Looking for a less extreme ride? There are thousands of miles of bike trails around the state. Ride the Willard Munger State Trail, which stretches from Hinckley to Duluth, or take a spin around the chain of lakes in Minneapolis.
15) Go underground.
In case you think summer is just too sunny, indulge your shadow-loving side and head deep under the earth. Tour a historic mine at the Lake Vermilion-Soudan Underground Mine State Park or explore the Mystery Cave. (Bring a sweater: It's 48 degrees down there.)
There's also Niagara Cave in Harmony, which comes complete with an underwater waterfall.
16) See a drive-in movie while you still can.
Drive-in movie theaters are a rare sight in Minnesota, so enjoy the open-air treat while they remain open. There's Vali-Hi in Lake Elmo, Long Drive-In in Long Prairie, Starlite Drive-In in Litchfield, and a few others still keeping the past alive.
If you can't make it out to a drive-in, there's plenty of walk-in movies this summer, at parks all around the state.
18) Ride the Como-Harriet Historic Streetcar.
The historic streetcar only operates six months of the year, so catch this slice of history during the summer.
The 100-year-old cars travel between Lake Harriet and Lake Calhoun, and volunteer guides are on hand to answer history questions about the area. The round trip only takes about 15 minutes.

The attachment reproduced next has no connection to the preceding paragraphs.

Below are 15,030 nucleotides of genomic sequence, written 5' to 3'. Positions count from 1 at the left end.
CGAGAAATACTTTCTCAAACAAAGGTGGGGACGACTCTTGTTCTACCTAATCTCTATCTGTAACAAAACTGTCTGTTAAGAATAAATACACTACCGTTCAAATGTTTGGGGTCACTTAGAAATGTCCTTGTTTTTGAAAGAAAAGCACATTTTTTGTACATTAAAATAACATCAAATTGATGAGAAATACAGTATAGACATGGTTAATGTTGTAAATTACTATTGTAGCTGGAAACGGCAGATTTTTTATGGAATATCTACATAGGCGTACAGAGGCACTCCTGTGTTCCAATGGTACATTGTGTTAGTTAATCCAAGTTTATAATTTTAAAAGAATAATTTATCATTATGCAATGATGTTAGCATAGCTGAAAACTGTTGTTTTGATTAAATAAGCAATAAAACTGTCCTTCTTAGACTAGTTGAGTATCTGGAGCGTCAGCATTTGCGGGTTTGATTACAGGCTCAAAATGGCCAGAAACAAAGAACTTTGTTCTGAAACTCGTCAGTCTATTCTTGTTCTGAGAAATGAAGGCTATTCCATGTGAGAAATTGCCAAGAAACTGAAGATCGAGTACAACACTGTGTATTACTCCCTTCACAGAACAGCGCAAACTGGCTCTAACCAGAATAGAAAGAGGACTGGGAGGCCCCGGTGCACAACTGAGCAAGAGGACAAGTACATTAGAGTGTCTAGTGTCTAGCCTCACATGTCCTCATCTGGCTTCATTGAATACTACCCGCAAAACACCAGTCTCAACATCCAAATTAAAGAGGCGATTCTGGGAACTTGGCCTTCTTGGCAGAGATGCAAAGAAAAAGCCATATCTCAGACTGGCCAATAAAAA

18) Watch a wildlife race.
Minnesota loves to get competitive with its small creatures. You can see duck races in Pine River, turtle races in Longville, Perham and Nisswa, pig races in Nevis and minnow races in Pelican Rapids. Take your pick.
19) Stand atop the Three-Way Continental Divide.
Northern Minnesota is home to a geographic curiosity: A three-way continental divide, located north of Hibbing. Rain that falls here could flow into one of three major watershed systems: the Hudson Bay Watershed, the North Atlantic Watershed or the Mississippi River Watershed.
20) Beat the heat in a museum.
Museums are fascinating, educational — and usually air-conditioned. Whether you want to brush up on the art of Southeast Asia at Mia or dive into local history at the Minnesota History Center, there are plenty of options in the cities and out.
MPR News intern Gitanjali Raman contributed to this story